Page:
Adventure Cyclist began publishing practical advice for buying a touring bike in 1996. The articles have covered all kinds of bikes that can be used for bicycle travel — true touring bikes, mountain bikes, tandems, recumbents, cross bikes, etc. They have also included lists of manufacturers that make these bikes and their contact information. Despite the amount of time that has passed since many of these articles were published, we think they still contain a lot of useful information and advice. We hope you find them useful.
Here, in ascending order of epic-ness, are the ten best multi-day day mountain bike extravaganzas in North America. Sure, there are other great rides, but the ones below are both time-tested and well-defined — they have clear routes, maps, etc.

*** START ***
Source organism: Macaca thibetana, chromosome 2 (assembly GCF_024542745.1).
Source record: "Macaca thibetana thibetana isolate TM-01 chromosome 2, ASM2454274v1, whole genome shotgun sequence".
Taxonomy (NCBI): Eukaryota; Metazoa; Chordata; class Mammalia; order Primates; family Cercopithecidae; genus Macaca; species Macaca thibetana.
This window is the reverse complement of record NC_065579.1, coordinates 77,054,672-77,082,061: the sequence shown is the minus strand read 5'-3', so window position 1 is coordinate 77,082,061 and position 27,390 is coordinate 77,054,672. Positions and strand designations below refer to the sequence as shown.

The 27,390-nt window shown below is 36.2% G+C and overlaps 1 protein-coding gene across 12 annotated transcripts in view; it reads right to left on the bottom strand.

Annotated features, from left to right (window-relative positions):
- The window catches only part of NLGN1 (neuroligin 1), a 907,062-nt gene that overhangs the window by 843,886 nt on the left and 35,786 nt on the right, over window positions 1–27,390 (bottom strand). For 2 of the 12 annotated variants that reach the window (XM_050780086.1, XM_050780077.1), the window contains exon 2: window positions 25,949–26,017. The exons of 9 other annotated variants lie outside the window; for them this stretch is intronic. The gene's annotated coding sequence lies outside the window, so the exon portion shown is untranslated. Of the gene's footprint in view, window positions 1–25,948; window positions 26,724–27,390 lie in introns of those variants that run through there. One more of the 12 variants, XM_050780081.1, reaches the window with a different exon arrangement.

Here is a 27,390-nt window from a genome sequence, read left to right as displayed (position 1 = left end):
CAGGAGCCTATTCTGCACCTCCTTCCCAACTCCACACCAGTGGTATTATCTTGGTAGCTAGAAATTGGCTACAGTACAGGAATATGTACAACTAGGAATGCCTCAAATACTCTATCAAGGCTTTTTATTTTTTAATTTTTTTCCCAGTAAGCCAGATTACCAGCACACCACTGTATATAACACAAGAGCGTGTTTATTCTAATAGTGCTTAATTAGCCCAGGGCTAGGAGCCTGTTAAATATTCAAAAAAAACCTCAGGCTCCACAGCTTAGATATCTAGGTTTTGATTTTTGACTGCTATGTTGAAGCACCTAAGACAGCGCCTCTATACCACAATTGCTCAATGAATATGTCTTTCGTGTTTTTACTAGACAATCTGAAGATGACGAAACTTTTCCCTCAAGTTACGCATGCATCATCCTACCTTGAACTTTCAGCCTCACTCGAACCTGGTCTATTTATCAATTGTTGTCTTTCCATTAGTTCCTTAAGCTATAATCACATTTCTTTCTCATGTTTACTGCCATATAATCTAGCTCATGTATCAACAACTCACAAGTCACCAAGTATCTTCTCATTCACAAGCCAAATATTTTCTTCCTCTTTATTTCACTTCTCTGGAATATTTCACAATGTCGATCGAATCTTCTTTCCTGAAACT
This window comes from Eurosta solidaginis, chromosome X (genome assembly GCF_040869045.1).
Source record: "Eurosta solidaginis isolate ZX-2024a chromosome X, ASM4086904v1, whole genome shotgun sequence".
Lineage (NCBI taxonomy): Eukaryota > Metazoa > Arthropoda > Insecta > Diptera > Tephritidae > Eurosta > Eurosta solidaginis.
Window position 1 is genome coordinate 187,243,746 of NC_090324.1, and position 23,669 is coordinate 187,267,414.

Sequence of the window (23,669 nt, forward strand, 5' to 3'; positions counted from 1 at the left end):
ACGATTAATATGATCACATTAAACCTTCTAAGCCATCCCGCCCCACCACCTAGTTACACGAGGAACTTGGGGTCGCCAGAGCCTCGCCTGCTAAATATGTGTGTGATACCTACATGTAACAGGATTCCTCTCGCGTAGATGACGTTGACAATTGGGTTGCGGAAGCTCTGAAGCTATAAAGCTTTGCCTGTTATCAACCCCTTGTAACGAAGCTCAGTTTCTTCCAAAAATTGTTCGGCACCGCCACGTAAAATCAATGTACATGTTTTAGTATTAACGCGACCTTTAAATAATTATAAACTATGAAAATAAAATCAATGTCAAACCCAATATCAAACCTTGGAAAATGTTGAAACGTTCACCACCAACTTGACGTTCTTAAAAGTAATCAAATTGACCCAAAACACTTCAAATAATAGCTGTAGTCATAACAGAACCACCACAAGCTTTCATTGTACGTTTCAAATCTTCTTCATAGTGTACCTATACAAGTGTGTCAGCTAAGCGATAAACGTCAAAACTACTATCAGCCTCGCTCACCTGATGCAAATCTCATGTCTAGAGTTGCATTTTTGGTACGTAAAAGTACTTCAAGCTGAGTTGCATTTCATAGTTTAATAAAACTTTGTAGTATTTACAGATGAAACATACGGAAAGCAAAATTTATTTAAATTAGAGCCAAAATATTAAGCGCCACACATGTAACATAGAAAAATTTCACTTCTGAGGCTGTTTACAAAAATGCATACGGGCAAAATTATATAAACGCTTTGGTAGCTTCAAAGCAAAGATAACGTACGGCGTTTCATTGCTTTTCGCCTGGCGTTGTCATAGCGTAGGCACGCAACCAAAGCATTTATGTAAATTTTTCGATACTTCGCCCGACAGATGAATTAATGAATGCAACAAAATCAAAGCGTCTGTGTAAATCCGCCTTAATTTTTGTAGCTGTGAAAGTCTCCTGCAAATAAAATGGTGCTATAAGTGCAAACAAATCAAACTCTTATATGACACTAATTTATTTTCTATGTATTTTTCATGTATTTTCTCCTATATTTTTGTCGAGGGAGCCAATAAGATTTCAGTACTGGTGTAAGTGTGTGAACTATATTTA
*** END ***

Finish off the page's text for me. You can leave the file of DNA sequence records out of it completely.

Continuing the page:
by Aaron Teasdale. There's nothing magical or particularly difficult about lightening your touring load. It simply requires planning, cutthroat packing, and a possible financial investment in new gear. Touring in the backcountry is easily possible, and comfortable, with a base gear weight of ten pounds (base gear weight includes all gear carried except food and water).
by Aaron Teasdale. A discussion of gear for the Great Divide Mountain Bike Route that accompanies Aaron Teasdale's story of his ride on the route's Canadian section (see "The Good, the Bad, the Ugly, and the Beautiful" in the July/August 2008 issue of Adventure Cyclist).